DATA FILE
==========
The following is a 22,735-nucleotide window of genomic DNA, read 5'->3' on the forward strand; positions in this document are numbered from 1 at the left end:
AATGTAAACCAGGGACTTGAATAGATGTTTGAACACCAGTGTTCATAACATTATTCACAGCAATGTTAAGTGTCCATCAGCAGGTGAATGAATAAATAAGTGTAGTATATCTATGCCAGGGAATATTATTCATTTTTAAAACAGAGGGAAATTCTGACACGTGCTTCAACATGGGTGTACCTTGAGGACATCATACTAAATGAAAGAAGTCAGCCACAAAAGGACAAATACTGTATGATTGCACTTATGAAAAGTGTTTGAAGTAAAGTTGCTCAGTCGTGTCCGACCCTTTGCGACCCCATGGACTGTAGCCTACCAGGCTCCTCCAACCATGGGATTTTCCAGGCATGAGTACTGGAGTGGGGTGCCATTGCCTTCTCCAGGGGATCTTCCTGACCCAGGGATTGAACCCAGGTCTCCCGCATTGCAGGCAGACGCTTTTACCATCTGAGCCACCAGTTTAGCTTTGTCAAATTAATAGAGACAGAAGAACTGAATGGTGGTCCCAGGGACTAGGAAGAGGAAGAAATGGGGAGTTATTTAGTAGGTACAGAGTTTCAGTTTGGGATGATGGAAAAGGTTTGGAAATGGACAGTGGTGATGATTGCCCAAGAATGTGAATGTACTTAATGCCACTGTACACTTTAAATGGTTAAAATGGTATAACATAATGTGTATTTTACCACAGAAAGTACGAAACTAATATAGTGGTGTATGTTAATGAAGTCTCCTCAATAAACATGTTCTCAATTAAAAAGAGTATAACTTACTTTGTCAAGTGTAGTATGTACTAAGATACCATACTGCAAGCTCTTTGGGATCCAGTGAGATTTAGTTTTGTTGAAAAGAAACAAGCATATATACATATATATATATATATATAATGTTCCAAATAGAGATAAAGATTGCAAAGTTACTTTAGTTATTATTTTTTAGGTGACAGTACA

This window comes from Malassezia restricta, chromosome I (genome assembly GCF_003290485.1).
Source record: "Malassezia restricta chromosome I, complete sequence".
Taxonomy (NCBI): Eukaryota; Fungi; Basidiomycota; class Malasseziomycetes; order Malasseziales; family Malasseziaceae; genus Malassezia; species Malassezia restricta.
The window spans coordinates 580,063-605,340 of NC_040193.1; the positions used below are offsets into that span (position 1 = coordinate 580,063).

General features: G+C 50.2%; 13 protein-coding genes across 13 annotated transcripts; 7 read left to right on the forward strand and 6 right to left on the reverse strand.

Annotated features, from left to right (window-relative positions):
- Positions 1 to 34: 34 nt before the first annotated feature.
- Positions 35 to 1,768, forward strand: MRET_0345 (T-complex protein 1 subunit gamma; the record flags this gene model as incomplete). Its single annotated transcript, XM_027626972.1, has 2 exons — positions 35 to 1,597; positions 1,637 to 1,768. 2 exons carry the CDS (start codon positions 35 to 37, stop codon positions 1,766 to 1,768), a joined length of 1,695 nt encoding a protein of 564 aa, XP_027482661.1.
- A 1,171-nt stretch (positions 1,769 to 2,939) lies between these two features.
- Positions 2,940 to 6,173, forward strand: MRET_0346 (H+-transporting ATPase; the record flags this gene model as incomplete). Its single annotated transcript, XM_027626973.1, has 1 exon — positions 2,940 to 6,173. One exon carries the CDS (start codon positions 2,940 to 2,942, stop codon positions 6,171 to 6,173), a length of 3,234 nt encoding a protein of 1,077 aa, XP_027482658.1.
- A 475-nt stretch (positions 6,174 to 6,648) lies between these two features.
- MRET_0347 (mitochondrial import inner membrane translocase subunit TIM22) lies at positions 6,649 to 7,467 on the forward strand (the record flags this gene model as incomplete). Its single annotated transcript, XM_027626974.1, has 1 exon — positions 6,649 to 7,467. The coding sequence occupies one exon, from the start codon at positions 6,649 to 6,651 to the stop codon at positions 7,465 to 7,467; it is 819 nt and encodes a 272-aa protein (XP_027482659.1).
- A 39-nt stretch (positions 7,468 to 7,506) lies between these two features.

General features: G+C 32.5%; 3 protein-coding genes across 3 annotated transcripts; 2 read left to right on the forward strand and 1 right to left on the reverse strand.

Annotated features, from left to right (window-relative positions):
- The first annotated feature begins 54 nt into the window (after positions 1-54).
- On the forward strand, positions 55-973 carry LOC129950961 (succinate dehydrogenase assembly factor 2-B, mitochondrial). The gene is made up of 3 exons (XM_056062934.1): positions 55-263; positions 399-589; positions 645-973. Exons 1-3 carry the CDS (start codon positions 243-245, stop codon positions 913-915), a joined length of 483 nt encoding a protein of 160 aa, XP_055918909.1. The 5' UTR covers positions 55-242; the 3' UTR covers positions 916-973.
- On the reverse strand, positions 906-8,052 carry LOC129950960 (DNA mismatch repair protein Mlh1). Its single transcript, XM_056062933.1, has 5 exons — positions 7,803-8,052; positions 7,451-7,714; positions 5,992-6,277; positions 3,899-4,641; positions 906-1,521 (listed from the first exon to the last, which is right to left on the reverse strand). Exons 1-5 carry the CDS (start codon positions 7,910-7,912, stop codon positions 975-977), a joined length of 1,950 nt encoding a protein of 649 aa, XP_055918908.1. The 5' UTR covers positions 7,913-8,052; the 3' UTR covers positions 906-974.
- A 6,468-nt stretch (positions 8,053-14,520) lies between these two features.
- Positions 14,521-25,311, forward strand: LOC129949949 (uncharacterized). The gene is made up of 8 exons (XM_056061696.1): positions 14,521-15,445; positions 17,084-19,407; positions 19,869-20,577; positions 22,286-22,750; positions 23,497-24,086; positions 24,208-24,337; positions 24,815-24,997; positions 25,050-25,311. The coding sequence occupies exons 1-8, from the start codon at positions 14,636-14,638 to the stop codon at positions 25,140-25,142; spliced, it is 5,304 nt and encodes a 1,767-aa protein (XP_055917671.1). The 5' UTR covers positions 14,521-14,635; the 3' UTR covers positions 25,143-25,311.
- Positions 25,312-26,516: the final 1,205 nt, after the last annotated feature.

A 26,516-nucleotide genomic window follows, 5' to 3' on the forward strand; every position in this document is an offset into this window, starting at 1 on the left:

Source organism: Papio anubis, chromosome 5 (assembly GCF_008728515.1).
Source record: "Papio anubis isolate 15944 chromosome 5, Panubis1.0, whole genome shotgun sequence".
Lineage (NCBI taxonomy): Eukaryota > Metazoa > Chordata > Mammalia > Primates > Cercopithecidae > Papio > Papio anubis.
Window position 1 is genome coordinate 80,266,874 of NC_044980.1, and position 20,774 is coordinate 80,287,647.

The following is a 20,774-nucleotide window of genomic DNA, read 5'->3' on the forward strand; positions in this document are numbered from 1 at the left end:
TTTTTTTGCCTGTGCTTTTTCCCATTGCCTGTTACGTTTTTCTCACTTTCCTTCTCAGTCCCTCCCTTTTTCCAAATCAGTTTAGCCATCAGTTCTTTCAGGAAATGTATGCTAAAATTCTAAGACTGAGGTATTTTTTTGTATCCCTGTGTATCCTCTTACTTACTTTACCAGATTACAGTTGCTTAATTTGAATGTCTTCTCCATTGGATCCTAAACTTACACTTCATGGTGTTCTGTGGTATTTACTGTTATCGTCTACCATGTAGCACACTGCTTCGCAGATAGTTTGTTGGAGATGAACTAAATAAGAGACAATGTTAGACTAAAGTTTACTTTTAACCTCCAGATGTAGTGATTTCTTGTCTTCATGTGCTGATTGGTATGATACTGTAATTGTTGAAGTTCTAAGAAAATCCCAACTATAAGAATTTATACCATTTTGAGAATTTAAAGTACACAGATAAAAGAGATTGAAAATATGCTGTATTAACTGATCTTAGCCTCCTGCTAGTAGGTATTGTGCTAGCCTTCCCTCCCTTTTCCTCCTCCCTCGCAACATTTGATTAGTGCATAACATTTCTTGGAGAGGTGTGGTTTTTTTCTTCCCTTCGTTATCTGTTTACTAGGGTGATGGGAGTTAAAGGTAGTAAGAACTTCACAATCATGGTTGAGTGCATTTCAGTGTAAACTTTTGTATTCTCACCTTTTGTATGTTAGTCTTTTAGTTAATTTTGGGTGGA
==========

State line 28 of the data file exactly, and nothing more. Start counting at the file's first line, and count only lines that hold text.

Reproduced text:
Window position 1 is genome coordinate 80,266,874 of NC_044980.1, and position 20,774 is coordinate 80,287,647.